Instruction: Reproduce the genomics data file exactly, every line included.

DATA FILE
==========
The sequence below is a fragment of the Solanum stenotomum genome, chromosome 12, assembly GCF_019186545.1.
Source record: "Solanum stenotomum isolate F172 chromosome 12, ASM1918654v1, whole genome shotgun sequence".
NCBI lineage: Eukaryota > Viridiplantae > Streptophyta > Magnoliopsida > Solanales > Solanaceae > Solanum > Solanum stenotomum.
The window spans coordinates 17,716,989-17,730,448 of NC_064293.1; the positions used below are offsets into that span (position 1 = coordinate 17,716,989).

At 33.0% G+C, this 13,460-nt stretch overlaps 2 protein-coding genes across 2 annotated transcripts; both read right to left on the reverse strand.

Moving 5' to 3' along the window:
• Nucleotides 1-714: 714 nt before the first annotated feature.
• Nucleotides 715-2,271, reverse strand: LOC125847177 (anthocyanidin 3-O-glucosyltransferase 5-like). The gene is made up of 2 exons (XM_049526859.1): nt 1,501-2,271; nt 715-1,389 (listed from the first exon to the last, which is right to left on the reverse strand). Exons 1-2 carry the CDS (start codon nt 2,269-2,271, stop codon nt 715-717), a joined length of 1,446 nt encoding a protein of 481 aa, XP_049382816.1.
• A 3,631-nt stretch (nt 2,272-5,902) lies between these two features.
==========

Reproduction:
The sequence below is a fragment of the Solanum stenotomum genome, chromosome 12, assembly GCF_019186545.1.
Source record: "Solanum stenotomum isolate F172 chromosome 12, ASM1918654v1, whole genome shotgun sequence".
NCBI lineage: Eukaryota > Viridiplantae > Streptophyta > Magnoliopsida > Solanales > Solanaceae > Solanum > Solanum stenotomum.
The window spans coordinates 17,716,989-17,730,448 of NC_064293.1; the positions used below are offsets into that span (position 1 = coordinate 17,716,989).

At 33.0% G+C, this 13,460-nt stretch overlaps 2 protein-coding genes across 2 annotated transcripts; both read right to left on the reverse strand.

Moving 5' to 3' along the window:
• Nucleotides 1-714: 714 nt before the first annotated feature.
• Nucleotides 715-2,271, reverse strand: LOC125847177 (anthocyanidin 3-O-glucosyltransferase 5-like). The gene is made up of 2 exons (XM_049526859.1): nt 1,501-2,271; nt 715-1,389 (listed from the first exon to the last, which is right to left on the reverse strand). Exons 1-2 carry the CDS (start codon nt 2,269-2,271, stop codon nt 715-717), a joined length of 1,446 nt encoding a protein of 481 aa, XP_049382816.1.
• A 3,631-nt stretch (nt 2,272-5,902) lies between these two features.